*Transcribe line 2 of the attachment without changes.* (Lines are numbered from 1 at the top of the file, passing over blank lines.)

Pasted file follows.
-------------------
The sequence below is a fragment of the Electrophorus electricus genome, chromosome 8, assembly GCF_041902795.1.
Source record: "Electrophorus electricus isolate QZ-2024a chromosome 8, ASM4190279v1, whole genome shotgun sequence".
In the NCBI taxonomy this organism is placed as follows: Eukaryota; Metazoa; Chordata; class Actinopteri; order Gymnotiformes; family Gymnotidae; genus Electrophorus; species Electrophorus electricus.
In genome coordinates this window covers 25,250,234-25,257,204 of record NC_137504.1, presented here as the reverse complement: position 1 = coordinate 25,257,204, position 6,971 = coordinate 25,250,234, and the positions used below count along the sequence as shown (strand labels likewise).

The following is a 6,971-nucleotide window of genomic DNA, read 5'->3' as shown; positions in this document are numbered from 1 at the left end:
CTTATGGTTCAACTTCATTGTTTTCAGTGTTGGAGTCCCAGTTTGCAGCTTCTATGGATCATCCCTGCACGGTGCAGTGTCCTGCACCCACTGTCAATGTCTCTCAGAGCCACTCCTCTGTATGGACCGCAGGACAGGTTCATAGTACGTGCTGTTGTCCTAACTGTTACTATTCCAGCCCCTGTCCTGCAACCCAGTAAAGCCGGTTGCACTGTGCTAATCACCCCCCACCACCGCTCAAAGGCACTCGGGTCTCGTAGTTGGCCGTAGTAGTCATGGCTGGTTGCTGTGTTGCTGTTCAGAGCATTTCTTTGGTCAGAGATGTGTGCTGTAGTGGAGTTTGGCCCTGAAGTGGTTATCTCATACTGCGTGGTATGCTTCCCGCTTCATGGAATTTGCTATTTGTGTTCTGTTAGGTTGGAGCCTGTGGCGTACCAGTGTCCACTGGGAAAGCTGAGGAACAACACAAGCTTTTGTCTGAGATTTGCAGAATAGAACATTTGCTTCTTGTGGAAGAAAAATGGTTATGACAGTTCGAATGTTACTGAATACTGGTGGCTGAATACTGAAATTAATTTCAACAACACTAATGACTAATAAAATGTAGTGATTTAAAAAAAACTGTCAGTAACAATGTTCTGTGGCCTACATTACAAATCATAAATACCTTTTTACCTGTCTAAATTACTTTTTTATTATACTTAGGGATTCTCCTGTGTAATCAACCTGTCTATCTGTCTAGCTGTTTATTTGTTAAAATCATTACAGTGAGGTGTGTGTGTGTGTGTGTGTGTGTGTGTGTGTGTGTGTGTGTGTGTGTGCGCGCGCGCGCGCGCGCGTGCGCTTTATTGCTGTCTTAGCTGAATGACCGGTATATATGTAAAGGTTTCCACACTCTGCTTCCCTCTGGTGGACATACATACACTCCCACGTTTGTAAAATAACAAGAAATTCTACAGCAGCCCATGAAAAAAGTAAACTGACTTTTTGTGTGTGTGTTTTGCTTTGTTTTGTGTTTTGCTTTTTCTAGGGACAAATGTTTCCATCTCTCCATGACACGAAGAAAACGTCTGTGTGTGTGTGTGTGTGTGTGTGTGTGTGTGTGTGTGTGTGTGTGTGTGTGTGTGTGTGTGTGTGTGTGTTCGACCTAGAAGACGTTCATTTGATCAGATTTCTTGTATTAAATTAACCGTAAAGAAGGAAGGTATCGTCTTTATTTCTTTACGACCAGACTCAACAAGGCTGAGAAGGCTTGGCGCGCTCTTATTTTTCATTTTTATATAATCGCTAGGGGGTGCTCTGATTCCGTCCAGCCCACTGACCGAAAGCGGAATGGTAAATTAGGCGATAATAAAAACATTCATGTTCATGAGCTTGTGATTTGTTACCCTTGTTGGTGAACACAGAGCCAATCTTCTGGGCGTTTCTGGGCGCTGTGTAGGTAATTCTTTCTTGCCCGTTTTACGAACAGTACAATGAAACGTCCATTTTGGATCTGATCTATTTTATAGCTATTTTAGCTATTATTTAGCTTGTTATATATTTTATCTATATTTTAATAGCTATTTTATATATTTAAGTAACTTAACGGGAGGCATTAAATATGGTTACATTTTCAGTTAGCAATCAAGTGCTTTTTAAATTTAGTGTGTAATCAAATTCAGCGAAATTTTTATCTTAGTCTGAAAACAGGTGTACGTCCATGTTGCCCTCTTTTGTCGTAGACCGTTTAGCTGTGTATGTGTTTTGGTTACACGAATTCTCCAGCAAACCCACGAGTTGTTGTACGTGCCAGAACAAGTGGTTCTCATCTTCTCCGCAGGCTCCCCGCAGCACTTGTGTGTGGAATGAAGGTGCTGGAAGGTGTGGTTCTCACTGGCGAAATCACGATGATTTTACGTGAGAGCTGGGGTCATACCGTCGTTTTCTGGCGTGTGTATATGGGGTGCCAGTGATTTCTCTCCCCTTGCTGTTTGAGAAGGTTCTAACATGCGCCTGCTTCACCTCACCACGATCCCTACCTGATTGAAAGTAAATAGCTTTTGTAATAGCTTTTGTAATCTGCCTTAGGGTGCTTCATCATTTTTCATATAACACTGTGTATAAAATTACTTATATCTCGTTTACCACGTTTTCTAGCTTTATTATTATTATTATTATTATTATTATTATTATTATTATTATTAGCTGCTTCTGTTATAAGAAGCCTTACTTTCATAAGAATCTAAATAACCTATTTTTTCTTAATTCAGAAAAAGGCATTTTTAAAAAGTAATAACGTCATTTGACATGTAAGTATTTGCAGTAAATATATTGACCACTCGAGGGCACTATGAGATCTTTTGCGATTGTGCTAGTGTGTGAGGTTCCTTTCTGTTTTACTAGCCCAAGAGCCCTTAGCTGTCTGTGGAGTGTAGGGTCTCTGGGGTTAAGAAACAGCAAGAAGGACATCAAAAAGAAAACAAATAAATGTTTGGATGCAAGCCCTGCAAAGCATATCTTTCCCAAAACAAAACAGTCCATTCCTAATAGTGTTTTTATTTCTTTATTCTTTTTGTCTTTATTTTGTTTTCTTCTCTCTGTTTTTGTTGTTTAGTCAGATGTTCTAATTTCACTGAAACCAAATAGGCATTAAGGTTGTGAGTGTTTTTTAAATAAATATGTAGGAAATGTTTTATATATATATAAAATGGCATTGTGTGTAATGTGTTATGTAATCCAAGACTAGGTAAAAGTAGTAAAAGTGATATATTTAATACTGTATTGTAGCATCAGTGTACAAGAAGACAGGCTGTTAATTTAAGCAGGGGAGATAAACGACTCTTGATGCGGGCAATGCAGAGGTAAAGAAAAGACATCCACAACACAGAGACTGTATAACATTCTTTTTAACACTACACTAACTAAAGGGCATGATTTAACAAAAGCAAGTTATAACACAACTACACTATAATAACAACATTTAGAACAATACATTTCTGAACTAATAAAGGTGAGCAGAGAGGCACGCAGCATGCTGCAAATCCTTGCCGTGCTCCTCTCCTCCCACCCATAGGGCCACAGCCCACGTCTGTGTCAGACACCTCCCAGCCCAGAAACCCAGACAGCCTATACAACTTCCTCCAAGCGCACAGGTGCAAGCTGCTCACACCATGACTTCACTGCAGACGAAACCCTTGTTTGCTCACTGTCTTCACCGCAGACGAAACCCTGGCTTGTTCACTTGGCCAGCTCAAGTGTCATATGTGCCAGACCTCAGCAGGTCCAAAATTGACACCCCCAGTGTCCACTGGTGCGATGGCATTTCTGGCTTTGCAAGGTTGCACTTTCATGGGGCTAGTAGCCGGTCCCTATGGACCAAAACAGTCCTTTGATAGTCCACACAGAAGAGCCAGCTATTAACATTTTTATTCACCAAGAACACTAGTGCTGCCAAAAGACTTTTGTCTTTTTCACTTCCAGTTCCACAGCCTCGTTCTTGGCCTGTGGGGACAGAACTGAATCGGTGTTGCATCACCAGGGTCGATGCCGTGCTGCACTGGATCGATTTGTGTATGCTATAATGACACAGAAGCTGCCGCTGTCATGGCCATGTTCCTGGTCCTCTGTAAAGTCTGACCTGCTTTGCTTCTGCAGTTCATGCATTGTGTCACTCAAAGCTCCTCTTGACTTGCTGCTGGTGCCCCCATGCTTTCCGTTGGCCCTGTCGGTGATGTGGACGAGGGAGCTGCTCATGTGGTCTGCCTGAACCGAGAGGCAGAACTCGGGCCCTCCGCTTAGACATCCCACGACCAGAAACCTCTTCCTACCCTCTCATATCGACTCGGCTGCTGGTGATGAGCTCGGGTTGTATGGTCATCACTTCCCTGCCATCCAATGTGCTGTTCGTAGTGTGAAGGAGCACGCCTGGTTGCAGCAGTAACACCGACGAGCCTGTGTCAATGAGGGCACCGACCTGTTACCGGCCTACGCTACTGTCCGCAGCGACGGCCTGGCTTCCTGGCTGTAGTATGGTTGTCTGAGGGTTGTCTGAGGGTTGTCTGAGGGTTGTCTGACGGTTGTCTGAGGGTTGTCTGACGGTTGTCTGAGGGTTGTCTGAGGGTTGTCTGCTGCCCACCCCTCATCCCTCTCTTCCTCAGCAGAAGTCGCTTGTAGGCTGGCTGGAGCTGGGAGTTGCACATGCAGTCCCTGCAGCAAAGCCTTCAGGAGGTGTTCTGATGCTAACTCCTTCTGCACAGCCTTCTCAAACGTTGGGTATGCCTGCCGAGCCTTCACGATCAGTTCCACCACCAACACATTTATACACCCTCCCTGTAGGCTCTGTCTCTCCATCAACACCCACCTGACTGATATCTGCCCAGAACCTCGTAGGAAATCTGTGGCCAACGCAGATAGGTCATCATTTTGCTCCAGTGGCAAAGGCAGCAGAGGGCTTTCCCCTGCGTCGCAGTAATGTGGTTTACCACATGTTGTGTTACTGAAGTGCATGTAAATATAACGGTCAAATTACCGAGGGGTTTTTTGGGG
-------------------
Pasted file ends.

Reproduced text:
Source record: "Electrophorus electricus isolate QZ-2024a chromosome 8, ASM4190279v1, whole genome shotgun sequence".